In “Willy Wonka and the Chocolate Factory” an overweight child named Augustus Gloop goes overboard for sweets and disappears in a vat of chocolate; in the story of Hansel and Gretel, the witch’s gingerbread house is too much for the kids to resist. Many cautionary tales warn children about the dangers of sweets, and yet research shows that boys (12-19) gulp 273 calories a day from sugary drinks, girls 171. Younger kids suck down 141 calories (boys) and 112 (girls). Sugary beverages are continually putting your kids at risk for obesity, diabetes, heart disease and depression.
That info comes on top of news that drinking sugary beverages is indicative of an overall poor diet; the more sugary drinks kids have, the lower their level of good-for-you HDL cholesterol and the higher their level of potentially heart-harming triglycerides. The fact is that 1 in 3 children eats in a fast-food restaurant EVERY DAY! (That rate’s held steady for about 20 years.)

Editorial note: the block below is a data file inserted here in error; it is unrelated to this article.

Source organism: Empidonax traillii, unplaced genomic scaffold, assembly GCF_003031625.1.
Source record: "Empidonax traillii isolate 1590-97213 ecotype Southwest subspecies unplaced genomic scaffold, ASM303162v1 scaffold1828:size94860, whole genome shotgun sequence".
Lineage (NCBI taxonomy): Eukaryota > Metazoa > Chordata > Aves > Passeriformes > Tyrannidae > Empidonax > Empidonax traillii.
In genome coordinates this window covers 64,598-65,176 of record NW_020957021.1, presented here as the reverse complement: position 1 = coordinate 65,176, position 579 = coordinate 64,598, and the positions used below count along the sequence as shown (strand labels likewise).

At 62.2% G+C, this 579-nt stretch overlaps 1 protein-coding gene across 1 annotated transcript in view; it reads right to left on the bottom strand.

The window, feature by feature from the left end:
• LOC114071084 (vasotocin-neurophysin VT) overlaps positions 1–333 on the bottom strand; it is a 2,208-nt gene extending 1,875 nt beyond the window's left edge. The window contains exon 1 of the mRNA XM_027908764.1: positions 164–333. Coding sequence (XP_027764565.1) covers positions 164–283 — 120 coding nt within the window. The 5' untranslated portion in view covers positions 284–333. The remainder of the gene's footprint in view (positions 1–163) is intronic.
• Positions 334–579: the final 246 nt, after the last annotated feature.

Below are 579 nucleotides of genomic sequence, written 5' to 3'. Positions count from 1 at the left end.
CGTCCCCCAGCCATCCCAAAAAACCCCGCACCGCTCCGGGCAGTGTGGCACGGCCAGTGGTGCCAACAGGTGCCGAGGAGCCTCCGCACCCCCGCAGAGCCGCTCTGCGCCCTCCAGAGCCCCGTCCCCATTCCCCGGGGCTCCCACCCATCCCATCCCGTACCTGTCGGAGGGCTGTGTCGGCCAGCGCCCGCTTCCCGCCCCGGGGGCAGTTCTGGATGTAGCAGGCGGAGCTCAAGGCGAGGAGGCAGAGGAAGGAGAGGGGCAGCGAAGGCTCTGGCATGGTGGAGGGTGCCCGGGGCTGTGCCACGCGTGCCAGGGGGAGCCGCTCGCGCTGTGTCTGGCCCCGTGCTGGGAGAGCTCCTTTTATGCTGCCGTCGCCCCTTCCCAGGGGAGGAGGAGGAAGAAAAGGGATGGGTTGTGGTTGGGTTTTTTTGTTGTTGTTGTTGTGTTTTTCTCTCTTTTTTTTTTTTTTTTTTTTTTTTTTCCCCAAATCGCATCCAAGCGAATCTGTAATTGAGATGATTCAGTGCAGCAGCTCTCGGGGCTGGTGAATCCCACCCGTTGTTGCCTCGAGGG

So, Mom and Dad, here are simple steps you can take to change your child’s life (and if you’re a sugary drink guzzler, they can change yours, too):
1. No sodas (sweet or diet) in the house.
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2. Send your kids to school with their own water bottles flavored with slices of fresh fruit (try strawberries, lemon, oranges and limes).
3. When your kids are thirsty, offer water and/or fresh fruit. Watermelon, a whole orange and mango are as thirst-quenching as they are delicious, and their fiber-rich goodness keeps their natural sugar from affecting body chemistry like sugar-added beverages do.
Mehmet Oz, M.D. is host of “The Dr. Oz Show,” and Mike Roizen, M.D. is Chief Wellness Officer and Chair of Wellness Institute at Cleveland Clinic. To live your healthiest, tune into “The Dr. Oz Show” or visit www.sharecare.com.